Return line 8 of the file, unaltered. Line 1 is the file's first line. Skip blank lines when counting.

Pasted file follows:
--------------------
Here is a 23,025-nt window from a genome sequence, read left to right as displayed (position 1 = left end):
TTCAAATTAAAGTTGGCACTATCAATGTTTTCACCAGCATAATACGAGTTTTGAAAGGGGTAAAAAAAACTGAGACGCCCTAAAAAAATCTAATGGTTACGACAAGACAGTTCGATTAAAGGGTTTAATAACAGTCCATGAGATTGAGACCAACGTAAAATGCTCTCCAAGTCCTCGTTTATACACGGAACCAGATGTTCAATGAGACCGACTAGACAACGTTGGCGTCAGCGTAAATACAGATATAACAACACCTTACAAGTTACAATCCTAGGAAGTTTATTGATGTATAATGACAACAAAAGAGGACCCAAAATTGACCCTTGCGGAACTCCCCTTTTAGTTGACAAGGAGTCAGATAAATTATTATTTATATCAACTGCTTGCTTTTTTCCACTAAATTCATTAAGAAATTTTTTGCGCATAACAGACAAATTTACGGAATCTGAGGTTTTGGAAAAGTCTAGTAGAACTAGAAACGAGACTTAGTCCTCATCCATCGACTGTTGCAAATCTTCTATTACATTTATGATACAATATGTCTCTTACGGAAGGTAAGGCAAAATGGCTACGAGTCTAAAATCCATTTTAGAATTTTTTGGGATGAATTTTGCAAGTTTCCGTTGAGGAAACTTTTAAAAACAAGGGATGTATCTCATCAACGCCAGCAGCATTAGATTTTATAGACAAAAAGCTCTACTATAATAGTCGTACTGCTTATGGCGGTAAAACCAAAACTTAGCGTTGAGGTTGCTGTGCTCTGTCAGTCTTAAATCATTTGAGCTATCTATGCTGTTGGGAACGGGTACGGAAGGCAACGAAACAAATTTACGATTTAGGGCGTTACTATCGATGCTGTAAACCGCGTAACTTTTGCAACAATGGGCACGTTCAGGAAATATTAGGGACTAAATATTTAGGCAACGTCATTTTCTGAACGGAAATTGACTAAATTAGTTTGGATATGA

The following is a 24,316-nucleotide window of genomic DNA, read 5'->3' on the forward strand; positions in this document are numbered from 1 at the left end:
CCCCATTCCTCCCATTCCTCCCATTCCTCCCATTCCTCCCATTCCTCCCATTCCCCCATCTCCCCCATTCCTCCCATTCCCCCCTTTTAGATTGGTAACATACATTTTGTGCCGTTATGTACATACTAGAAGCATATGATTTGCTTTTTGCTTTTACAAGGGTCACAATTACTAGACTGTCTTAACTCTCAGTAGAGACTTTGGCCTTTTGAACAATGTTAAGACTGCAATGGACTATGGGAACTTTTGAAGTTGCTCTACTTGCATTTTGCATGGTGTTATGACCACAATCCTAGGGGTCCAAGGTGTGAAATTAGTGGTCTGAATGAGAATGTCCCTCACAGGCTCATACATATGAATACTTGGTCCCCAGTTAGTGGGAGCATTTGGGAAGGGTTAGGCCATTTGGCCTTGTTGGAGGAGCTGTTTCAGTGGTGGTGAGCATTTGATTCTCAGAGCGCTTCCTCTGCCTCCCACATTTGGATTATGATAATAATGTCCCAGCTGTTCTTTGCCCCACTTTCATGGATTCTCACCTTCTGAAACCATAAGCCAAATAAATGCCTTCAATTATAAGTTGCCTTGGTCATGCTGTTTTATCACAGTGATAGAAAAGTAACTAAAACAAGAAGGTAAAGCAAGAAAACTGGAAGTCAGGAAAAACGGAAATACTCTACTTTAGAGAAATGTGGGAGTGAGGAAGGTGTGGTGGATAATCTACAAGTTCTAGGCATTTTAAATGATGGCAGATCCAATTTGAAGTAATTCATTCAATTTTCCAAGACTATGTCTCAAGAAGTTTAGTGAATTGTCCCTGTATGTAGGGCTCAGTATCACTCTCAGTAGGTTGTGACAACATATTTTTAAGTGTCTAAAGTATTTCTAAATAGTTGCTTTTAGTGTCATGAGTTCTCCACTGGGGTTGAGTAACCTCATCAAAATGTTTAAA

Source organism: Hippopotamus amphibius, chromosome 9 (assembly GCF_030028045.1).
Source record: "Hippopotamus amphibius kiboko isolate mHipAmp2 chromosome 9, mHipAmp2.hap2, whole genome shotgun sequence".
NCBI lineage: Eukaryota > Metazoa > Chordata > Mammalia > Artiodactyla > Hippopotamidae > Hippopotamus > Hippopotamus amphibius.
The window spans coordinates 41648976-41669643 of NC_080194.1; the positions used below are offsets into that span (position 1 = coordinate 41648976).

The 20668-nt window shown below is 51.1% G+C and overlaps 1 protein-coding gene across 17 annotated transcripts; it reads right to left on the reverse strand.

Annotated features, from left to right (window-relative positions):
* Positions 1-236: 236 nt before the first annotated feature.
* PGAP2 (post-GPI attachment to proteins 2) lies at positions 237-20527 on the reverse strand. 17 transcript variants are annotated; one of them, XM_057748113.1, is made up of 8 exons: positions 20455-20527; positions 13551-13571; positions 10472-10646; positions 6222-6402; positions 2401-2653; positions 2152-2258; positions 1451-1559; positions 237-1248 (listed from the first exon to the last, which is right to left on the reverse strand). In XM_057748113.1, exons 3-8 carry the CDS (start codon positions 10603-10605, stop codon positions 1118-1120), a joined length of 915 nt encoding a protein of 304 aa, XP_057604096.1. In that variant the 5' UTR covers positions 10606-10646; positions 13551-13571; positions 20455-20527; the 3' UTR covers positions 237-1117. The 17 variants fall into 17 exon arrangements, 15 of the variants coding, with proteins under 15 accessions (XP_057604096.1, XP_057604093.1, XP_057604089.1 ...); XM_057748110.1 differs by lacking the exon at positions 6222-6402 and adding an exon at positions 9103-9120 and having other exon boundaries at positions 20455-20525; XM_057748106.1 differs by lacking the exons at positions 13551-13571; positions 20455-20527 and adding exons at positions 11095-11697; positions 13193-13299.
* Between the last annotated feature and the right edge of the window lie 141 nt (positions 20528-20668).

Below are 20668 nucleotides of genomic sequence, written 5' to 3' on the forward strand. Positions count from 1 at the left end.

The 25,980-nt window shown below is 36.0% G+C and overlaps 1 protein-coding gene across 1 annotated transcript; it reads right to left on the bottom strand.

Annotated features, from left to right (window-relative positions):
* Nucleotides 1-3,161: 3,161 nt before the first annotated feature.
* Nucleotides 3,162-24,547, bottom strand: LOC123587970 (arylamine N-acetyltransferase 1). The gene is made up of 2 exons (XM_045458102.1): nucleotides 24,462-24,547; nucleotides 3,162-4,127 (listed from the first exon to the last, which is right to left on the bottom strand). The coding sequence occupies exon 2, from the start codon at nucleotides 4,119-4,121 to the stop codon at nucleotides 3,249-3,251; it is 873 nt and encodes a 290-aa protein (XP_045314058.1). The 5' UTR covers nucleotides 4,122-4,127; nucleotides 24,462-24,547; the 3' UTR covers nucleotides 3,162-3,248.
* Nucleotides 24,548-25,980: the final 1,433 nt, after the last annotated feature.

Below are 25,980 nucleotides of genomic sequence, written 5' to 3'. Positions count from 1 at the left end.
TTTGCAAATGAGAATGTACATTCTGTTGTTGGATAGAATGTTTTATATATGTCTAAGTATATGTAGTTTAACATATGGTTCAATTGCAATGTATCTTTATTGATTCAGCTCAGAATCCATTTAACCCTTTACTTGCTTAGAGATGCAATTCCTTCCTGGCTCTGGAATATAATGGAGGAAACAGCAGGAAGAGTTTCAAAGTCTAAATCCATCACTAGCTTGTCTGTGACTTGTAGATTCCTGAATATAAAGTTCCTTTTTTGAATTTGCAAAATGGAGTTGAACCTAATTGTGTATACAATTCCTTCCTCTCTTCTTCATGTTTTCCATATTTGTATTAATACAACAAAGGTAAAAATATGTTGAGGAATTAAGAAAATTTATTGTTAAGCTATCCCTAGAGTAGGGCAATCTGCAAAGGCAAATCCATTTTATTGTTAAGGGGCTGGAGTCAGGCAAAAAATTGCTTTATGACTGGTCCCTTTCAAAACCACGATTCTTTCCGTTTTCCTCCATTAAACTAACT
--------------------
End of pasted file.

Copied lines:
The window spans coordinates 41648976-41669643 of NC_080194.1; the positions used below are offsets into that span (position 1 = coordinate 41648976).